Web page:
It is such a pleasure to host Dan Gemeinhart today; after all, we are practically neighbors, with only a tiny mountain range separating us in Washington state. Dan and I are both published by Scholastic AND we each had books nominated for the Washington State Book Award (his Some Kind of Courage took home the prize). Dan has a huge, kind heart and a passion for writing for kids. His latest is Good Dog (Scholastic Press); read on for his story behind the story.
“Where do you get your ideas?”
It’s probably the most common answer authors get from readers, especially younger readers, and it’s one of the most difficult to answer. In some ways it’s easy: ideas come from conversations, from books, from songs, from daydreams, from memories. Inspirations are everywhere and are, often, easy to point out. The hard part is getting to the truth of the deeper question just beyond that seemingly simple one: Where do stories come from?
I mean, we all have conversations and daydreams and memories. Everyday. Too many to count. But why do some seeds sprout into stories? And, when those ideas do turn into stories, why do they turn into the stories they turn into?
It’s a question I’ve asked myself a lot, about all of my books, but especially my newest one: GOOD DOG (Scholastic Press). GOOD DOG is a story about a dead dog. It’s maybe not quite as sad as it sounds, though: the dog, Brodie, is already dead when the story starts. He’s in a pretty great version of the afterlife. But he knows that the boy that he loves more than anything is in danger, back in the mortal world. So Brodie risks his soul to return to earth to try to save what matters most to him.
There is sadness in the story for sure, but there is also courage and life and love and the quest for right or wrong and the seeking of a deeper meaning, a bigger truth. And where, out of my muddled life, did that story come from?
I could say, and sometimes do, that the story just came from my love of dogs. Okay. But there are any number of dog stories I could have written…stories that didn’t explore existential questions, or grapple with life and death and meaning, or ask some profound and sometimes uncomfortable questions. Where did this story come from?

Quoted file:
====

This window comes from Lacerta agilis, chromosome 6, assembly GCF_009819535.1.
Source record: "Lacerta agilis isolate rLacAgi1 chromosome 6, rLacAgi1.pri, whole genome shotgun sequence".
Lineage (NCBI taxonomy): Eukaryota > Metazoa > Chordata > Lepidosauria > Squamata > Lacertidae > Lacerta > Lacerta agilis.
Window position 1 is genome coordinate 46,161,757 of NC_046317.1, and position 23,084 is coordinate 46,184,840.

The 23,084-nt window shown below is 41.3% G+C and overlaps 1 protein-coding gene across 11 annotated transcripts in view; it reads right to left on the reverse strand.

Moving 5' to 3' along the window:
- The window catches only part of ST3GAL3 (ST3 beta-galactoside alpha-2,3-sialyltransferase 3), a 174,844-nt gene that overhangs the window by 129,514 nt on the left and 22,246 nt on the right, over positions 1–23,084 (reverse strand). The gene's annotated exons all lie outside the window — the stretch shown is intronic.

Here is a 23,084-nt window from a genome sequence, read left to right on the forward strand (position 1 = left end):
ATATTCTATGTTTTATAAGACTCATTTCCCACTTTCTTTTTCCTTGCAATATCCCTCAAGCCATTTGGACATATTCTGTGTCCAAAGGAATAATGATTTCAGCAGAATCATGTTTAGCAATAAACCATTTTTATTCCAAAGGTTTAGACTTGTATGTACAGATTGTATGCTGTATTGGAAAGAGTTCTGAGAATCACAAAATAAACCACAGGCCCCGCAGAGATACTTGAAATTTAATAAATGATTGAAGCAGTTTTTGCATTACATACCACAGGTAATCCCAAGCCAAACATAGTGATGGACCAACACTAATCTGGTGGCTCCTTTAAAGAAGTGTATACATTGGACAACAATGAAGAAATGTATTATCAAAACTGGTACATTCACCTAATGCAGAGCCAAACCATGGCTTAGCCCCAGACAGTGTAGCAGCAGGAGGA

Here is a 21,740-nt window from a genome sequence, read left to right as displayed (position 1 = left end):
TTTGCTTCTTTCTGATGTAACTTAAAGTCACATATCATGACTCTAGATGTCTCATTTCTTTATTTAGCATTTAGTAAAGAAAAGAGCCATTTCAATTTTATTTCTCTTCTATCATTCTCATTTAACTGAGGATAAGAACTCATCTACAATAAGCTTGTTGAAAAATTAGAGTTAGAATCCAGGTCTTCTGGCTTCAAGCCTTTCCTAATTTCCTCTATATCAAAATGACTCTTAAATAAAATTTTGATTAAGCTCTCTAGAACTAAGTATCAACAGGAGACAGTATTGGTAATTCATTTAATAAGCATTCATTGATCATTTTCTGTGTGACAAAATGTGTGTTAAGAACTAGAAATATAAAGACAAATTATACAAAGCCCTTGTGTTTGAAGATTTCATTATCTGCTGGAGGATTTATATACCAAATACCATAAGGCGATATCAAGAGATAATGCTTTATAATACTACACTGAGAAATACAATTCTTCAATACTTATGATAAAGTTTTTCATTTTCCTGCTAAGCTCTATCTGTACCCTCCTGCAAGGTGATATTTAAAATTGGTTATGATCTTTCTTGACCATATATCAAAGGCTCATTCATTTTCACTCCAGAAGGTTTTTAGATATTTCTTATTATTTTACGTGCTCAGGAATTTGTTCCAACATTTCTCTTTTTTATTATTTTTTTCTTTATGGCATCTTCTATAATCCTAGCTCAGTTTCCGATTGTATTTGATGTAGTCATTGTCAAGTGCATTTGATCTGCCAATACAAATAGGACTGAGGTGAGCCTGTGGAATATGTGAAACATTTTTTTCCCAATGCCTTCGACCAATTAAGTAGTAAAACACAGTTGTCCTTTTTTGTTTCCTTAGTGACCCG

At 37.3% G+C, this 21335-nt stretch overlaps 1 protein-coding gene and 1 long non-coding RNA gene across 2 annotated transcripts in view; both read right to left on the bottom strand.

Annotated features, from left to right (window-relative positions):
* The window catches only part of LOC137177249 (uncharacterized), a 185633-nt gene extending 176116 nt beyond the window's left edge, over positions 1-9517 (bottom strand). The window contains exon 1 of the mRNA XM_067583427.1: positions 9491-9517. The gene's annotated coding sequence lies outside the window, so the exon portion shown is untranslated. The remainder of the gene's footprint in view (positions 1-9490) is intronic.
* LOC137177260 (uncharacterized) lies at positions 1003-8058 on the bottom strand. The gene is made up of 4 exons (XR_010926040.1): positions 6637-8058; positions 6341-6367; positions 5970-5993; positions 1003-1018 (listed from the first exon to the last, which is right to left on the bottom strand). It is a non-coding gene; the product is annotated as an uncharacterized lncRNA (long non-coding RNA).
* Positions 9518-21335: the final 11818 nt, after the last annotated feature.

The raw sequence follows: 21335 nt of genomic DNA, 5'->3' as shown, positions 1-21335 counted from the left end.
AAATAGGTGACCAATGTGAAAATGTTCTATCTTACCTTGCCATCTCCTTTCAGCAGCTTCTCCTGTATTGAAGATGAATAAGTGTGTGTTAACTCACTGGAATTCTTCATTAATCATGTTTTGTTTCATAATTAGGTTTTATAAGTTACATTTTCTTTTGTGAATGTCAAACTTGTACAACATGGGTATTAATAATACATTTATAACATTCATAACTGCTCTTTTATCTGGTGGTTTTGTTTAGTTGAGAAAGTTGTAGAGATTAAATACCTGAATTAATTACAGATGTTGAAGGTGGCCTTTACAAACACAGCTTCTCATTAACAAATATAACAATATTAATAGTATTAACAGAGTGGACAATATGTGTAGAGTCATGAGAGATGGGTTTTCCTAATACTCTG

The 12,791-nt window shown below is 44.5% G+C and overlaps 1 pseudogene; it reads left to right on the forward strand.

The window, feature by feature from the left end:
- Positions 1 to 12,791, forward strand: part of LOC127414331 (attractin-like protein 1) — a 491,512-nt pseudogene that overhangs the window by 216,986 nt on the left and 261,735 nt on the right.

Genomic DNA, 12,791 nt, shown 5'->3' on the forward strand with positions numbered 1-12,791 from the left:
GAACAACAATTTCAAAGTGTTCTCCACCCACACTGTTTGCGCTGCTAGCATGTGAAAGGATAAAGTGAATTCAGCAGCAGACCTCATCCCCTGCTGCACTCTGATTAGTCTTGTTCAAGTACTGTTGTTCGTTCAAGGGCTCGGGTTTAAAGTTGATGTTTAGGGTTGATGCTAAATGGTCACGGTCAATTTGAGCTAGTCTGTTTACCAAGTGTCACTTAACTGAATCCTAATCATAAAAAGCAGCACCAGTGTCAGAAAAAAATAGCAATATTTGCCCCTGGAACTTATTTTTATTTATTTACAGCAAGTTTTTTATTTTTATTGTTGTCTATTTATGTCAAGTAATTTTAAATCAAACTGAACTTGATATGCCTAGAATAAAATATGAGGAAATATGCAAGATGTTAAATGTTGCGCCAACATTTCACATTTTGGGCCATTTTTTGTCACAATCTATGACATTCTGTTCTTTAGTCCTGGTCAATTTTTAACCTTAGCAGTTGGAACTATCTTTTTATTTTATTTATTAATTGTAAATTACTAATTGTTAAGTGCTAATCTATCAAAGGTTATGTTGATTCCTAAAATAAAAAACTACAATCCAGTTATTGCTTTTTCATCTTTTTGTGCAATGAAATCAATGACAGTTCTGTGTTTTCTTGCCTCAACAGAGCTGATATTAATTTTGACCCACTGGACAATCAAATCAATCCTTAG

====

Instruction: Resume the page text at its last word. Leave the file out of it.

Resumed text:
There is no easy or clear answer to that. This story, and the seeking soul at its center, just came from somewhere in my heart. The questions that Brodie asks are questions I ask myself; the truths he seeks are truths I’m still looking for myself. They are, I think, questions that everyone has in their heart. I want young readers to know that it’s okay to wonder about those questions, to look around at the world and try to find your own truth, your own path. I want them to know that life is confusing sometimes, that right and wrong are not always easy to tell apart, and that it’s okay and normal to sometimes feel like you’re lost in the dark. What matters is that you keep looking, keep asking, keep seeking…and keep believing that the light is there somewhere.
Really, the most important word in the book’s two-word title is the first one. This is not a story about being a dog; it’s a story about being good, and about how much of a struggle that can be. We all want to be good parents, good sons or daughters, good teachers, good neighbors, good brothers or sisters. We’re all doing the best we can to be the best we can…it can be hard, it can be confusing, but in the end it’s always worth it. It’s not our goodness that defines us or gives us meaning: it’s our quest for that goodness.
So, no matter where exactly it came from, my only real hope for this story is simple: I hope that it’s a good one.
WOW! Can’t wait to read, share, and save for my grandson. Time flies.